The Crimean journey of Catherine the Great (Russian: Путешествие Екатерины II в Крым, also known as Таврический вояж (Taurida Voyage) at the time) was a six-month (January 2, 1787 – July 11, 1787) inspection trip of Catherine II of Russia to the newly acquired lands of New Russia and Crimea, gained as a result of the victorious wars against the Ottoman Empire (1735–39 and 1768–74) and peace treaties with the Cossack Hetmanate followed by the forced liquidation of free Zaporozhian Sich.
The trip was carried out with her court and several ambassadors. During the trip, she met with the Austrian emperor Joseph II, travelling incognito. The trip was arranged by Grigory Potemkin, a favorite and lover of Catherine II. The trip happened when the Russo-Turkish War (1787–1792) was just about to erupt.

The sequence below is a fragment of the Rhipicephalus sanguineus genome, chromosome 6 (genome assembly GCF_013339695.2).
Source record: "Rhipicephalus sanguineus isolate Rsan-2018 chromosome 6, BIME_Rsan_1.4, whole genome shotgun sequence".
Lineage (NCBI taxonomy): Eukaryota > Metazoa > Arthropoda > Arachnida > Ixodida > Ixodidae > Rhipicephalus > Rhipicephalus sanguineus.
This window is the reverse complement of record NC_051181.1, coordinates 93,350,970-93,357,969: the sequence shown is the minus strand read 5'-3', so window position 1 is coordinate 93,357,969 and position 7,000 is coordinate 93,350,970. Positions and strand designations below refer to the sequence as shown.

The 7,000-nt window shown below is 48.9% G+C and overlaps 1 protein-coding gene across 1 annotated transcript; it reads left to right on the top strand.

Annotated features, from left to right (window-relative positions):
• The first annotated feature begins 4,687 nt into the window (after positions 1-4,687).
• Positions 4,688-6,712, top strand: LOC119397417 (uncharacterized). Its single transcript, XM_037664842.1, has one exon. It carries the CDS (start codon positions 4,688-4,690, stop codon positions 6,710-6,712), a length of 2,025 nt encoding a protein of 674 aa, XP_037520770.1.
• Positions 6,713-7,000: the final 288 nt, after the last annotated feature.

Since these times, the expression "Potemkin village" came into being, referring to the legend about fake villages hastily erected by Potemkin along the Catherine's route in order to impress the Empress.
- Russian translation of the memoir of Louis Philippe, comte de Ségur who took the trip as a French ambassador; see also here